- Samantha Clattenburg is an online radio show host living with a chronic disability.
Landlords in Halifax are putting their tenants on notice: growing and smoking cannabis inside will be prohibited even after legalization.
The announcements have some medicinal cannabis patients worried they won’t be able to find an affordable place to live in the city.
“A lot of us exist on little-to-no income. A lot of us are also smokers,” says Samantha Clattenburg, a cannabis patient living with chronic illness. “We just want to have reasonable access to our medication and safe, affordable housing.”
Denied for disability benefits twice, Clattenburg says limited mobility associated with fibromyalgia, osteoarthritis and degenerative disc disease has prevented her from keeping a job. She hasn’t been able to work full-time in eight years, but she says because of cannabis she’s able to write a blog and host an online radio show from her home.
Her current landlord in Cape Breton allows her to medicate at home, but she’s planning to move to Halifax, where her partner recently found a job. Unfortunately for Clattenburg, several major rental companies in Halifax have banned cannabis in their buildings.
Killam Properties, which owns and operates 60 apartment buildings in HRM, released a notice last week to tenants saying their properties will become “marijuana smoke-free and cultivation-free” effective December 1. Others, like Southwest Properties, gave similar notice to tenants over the past several months.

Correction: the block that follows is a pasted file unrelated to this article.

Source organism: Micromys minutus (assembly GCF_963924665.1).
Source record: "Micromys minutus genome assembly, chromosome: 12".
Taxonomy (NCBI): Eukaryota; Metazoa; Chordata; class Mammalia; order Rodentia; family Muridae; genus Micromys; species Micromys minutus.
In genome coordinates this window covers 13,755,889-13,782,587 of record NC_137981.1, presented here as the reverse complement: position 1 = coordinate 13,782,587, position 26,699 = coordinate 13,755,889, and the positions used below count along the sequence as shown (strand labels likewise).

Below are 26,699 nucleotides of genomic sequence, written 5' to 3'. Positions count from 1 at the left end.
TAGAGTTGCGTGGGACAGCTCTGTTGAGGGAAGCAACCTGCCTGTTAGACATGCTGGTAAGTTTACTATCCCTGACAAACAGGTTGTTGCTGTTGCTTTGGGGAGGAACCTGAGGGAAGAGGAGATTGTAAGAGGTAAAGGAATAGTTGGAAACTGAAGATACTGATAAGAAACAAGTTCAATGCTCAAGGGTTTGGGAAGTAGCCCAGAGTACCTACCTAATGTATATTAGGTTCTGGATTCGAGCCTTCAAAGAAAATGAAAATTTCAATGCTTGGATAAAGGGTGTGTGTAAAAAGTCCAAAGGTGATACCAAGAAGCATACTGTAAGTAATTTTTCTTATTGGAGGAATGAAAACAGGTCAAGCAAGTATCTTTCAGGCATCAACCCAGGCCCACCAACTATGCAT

Killam didn’t respond to repeated attempts to confirm how many properties received the notice.
Last Tuesday council passed a motion to reconsider tobacco’s place in HRM’s new nuisance bylaws, which ban smoking on municipal property, except in designated areas. In a blog post, councillor Sam Austin listed several reasons for proposing the motion, including one of fairness.
“The equity piece is that many apartment buildings are nonsmoking which means that a sidewalk ban effectively makes it impossible for many who don’t own private space to legally smoke,” he wrote.
But the staff report requested by Austin will only look at tobacco, not medicinal marijuana.
Clattenburg, who uses a cane to get around, says on rainy days her osteoarthritis prevents her from being able to use designated smoking areas. Depending on the weather, some days she can barely walk.
She also doesn’t have the option of owning private property.
“When you get chronically ill and you have to leave work, one of the things that end up getting destroyed is your credit. A lot of us don’t have the credit or the funds to purchase land and buy homes.”
Heidi Chartrand of the Nova Scotia Medicinal Association of Cannabis Dispensaries says she’s worried that patients like Clattenburg will be excessively punished for medicating in the wrong place.
Fines range from $25 for a first-time offence to $2,000 for repeat offenders. She doubts the ability of bylaw officers to treat complaints against patients on a case-by-case basis.
“We already get harassed and discriminated against and have to prove our innocence, and this will make it much worse,” says Chartrand.
Proving her point, Chartrand’s Higher Living Wellness Centre on Wyse Road was raided Tuesday by police.
Clattenburg says that between landlord notices, the impending closure of dispensaries, and the Canadian Medical Association recommending the end of a medical cannabis system, medicinal consumers feel ignored.
“There’s a whole group of us who feel lost in the shuffle,” says Clattenburg.
“A lot of us are really sick people who have tried other things, and other things made us sicker. Cannabis is the safer alternative for a lot of us.”
In her view, the buzz around recreational cannabis has drawn increased stigma and scrutiny to patients with medical documents, making it a challenge for disabled, low-income renters.
“I do feel marginalized,” she says, “simply because I’m poor, I’m a smoker and I’m a medical cannabis user.”
According to Statistics Canada, Nova Scotia has the highest rate of cannabis consumption in the country, with 20